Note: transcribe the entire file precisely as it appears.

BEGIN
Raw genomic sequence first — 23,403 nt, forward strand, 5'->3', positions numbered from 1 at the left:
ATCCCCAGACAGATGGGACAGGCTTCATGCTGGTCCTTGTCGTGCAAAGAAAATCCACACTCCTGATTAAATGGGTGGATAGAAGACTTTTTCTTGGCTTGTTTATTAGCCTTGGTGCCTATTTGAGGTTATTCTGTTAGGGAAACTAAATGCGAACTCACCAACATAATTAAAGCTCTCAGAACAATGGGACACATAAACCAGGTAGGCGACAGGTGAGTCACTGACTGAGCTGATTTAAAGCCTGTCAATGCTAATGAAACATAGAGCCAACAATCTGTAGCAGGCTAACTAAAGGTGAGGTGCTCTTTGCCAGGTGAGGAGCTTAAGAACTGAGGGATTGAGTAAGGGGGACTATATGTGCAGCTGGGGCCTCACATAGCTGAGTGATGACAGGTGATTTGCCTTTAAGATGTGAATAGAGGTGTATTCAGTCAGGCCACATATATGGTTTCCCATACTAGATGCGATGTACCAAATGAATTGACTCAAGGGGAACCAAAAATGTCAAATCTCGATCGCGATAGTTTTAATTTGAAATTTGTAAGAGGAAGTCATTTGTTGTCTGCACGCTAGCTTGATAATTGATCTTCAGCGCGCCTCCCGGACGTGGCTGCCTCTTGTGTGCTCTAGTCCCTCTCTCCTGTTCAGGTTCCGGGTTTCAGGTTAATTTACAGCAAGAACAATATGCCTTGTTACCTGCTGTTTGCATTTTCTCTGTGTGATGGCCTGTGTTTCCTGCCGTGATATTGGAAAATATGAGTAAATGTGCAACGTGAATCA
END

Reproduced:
Raw genomic sequence first — 23,403 nt, forward strand, 5'->3', positions numbered from 1 at the left:
ATCCCCAGACAGATGGGACAGGCTTCATGCTGGTCCTTGTCGTGCAAAGAAAATCCACACTCCTGATTAAATGGGTGGATAGAAGACTTTTTCTTGGCTTGTTTATTAGCCTTGGTGCCTATTTGAGGTTATTCTGTTAGGGAAACTAAATGCGAACTCACCAACATAATTAAAGCTCTCAGAACAATGGGACACATAAACCAGGTAGGCGACAGGTGAGTCACTGACTGAGCTGATTTAAAGCCTGTCAATGCTAATGAAACATAGAGCCAACAATCTGTAGCAGGCTAACTAAAGGTGAGGTGCTCTTTGCCAGGTGAGGAGCTTAAGAACTGAGGGATTGAGTAAGGGGGACTATATGTGCAGCTGGGGCCTCACATAGCTGAGTGATGACAGGTGATTTGCCTTTAAGATGTGAATAGAGGTGTATTCAGTCAGGCCACATATATGGTTTCCCATACTAGATGCGATGTACCAAATGAATTGACTCAAGGGGAACCAAAAATGTCAAATCTCGATCGCGATAGTTTTAATTTGAAATTTGTAAGAGGAAGTCATTTGTTGTCTGCACGCTAGCTTGATAATTGATCTTCAGCGCGCCTCCCGGACGTGGCTGCCTCTTGTGTGCTCTAGTCCCTCTCTCCTGTTCAGGTTCCGGGTTTCAGGTTAATTTACAGCAAGAACAATATGCCTTGTTACCTGCTGTTTGCATTTTCTCTGTGTGATGGCCTGTGTTTCCTGCCGTGATATTGGAAAATATGAGTAAATGTGCAACGTGAATCA